Sea Wall, Guyana

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Sea Wall
Type on seaside of Atlantic Ocean.jpg
A section of the Sea Wall in Georgetown
Length280 miles

The Sea Wall is a 280-mile seawall that runs along much of Guyana's coastline, and all of the coastline in the capital city of Georgetown. It protects settlements in the coastal areas of Guyana, most of which are below sea level at high tide.[1][2][3]


Construction of the Sea Wall began in 1855 after a flood in February of that year inundated the Kingston ward of Georgetown and washed away Camp House (the former residence for governors of the colony). The first section, which ran from Fort Groyne to Round House was completed by 1860. In 1874, the Public Works department of British Guiana committed to the construction of a continuous wall from Camp Street to Kitty. By 1882, the Sea Wall had been extended to reach as far as Unity Village.[2][3]

Seawalls were found necessary because of constant erosion of land by the sea. Historians note that two estates, Kierfield and Sandy Point, Guyana, known to be existing in 1792 north of the present Georgetown Seawall, were completely washed away by 1804.

The foreshore is subject to cycles of erosion and accretion. (Tables of erosion and accretion, started by G. O. Case have been maintained by the government.) It appears that accretion in the early 1840s was followed by erosion in the late 1840s. By 1855, the great Kingston Flood took place when the sea-dam, an earthen wall, was breached. It was after this catastrophe that the sea wall between Fort William Frederick and the Round House was started in 1858. Built principally by convict labor with granite from the Penal Settlement at Mazaruni (now Mazaruni Prison), it was completed in 1892.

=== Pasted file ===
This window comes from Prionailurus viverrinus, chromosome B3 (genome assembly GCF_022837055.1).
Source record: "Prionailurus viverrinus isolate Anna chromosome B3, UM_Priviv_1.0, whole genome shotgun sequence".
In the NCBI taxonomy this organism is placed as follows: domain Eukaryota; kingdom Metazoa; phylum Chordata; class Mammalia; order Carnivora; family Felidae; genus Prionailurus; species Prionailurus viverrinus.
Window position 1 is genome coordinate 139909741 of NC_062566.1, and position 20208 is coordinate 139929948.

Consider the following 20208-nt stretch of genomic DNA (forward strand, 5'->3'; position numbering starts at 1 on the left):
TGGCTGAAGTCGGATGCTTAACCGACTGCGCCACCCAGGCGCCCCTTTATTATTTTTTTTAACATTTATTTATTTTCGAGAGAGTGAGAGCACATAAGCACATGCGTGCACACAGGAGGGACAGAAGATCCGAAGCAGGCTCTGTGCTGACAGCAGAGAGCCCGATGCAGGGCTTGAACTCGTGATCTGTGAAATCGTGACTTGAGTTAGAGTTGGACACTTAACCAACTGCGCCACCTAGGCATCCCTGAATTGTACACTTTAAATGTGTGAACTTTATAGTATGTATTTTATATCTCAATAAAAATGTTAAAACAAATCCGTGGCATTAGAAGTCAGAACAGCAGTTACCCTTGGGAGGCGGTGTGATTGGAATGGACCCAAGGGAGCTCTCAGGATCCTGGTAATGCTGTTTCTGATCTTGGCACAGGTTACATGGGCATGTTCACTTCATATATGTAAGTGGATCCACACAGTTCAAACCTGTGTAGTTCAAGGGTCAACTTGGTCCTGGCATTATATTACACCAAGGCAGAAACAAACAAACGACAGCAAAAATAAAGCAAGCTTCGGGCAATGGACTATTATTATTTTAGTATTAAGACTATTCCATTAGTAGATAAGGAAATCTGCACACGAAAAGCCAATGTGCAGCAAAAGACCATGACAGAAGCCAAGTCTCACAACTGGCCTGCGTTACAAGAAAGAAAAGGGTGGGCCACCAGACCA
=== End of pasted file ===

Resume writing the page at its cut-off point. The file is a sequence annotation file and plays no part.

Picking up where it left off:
In 1903 the Georgetown Seawall Bandstand was built with funds subscribed by the public as a memorial to Queen Victoria. The shelter north of the bandstand, called the Koh-i-noor Shelter, was erected in 1903.

Serious flooding resulting from breaches in the sea wall took place at Enmore in 1955, at Buxton in 1959, and at Bladen Hall in 1961.


  1. ^ Smock, Kirk (2008). Guyana: the Bradt Travel Guide. Bradt Travel Guides. p. 114. ISBN 9781841622231.
  2. ^ a b Kandasammy, Lloyd (16 February 2006). "A brief history of flooding in Guyana" (Archive copy). Stabroek News. Retrieved 15 September 2012.
  3. ^ a b Chin, Godfrey (17 July 2011). "The romance of the Sea Wall". Stabroek News. Retrieved 15 September 2012.

Coordinates: 6°49′31″N 58°09′33″W / 6.825414°N 58.159106°W / 6.825414; -58.159106